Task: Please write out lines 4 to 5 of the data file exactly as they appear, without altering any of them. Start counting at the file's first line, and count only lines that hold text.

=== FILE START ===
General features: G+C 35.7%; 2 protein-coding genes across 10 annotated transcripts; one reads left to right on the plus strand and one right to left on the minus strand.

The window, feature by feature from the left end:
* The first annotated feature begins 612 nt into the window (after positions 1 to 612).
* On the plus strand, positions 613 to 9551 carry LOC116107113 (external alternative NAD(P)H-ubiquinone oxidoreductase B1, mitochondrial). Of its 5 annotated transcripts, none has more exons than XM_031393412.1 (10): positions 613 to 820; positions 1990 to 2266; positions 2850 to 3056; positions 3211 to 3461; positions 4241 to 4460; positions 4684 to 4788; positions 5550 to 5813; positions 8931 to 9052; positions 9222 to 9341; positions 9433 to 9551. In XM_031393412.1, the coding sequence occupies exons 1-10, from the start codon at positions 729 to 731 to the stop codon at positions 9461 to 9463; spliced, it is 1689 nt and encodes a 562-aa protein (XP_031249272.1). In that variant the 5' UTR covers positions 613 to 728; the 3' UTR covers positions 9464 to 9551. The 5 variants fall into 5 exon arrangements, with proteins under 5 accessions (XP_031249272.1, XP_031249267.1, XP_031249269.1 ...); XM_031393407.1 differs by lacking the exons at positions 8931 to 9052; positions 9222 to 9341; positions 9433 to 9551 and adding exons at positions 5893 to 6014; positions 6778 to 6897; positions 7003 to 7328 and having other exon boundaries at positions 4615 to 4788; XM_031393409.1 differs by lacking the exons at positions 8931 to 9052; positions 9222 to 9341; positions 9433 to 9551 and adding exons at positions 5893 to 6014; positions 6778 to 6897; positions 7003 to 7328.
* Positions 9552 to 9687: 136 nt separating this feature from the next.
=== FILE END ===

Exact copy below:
* On the plus strand, positions 613 to 9551 carry LOC116107113 (external alternative NAD(P)H-ubiquinone oxidoreductase B1, mitochondrial). Of its 5 annotated transcripts, none has more exons than XM_031393412.1 (10): positions 613 to 820; positions 1990 to 2266; positions 2850 to 3056; positions 3211 to 3461; positions 4241 to 4460; positions 4684 to 4788; positions 5550 to 5813; positions 8931 to 9052; positions 9222 to 9341; positions 9433 to 9551. In XM_031393412.1, the coding sequence occupies exons 1-10, from the start codon at positions 729 to 731 to the stop codon at positions 9461 to 9463; spliced, it is 1689 nt and encodes a 562-aa protein (XP_031249272.1). In that variant the 5' UTR covers positions 613 to 728; the 3' UTR covers positions 9464 to 9551. The 5 variants fall into 5 exon arrangements, with proteins under 5 accessions (XP_031249272.1, XP_031249267.1, XP_031249269.1 ...); XM_031393407.1 differs by lacking the exons at positions 8931 to 9052; positions 9222 to 9341; positions 9433 to 9551 and adding exons at positions 5893 to 6014; positions 6778 to 6897; positions 7003 to 7328 and having other exon boundaries at positions 4615 to 4788; XM_031393409.1 differs by lacking the exons at positions 8931 to 9052; positions 9222 to 9341; positions 9433 to 9551 and adding exons at positions 5893 to 6014; positions 6778 to 6897; positions 7003 to 7328.
* Positions 9552 to 9687: 136 nt separating this feature from the next.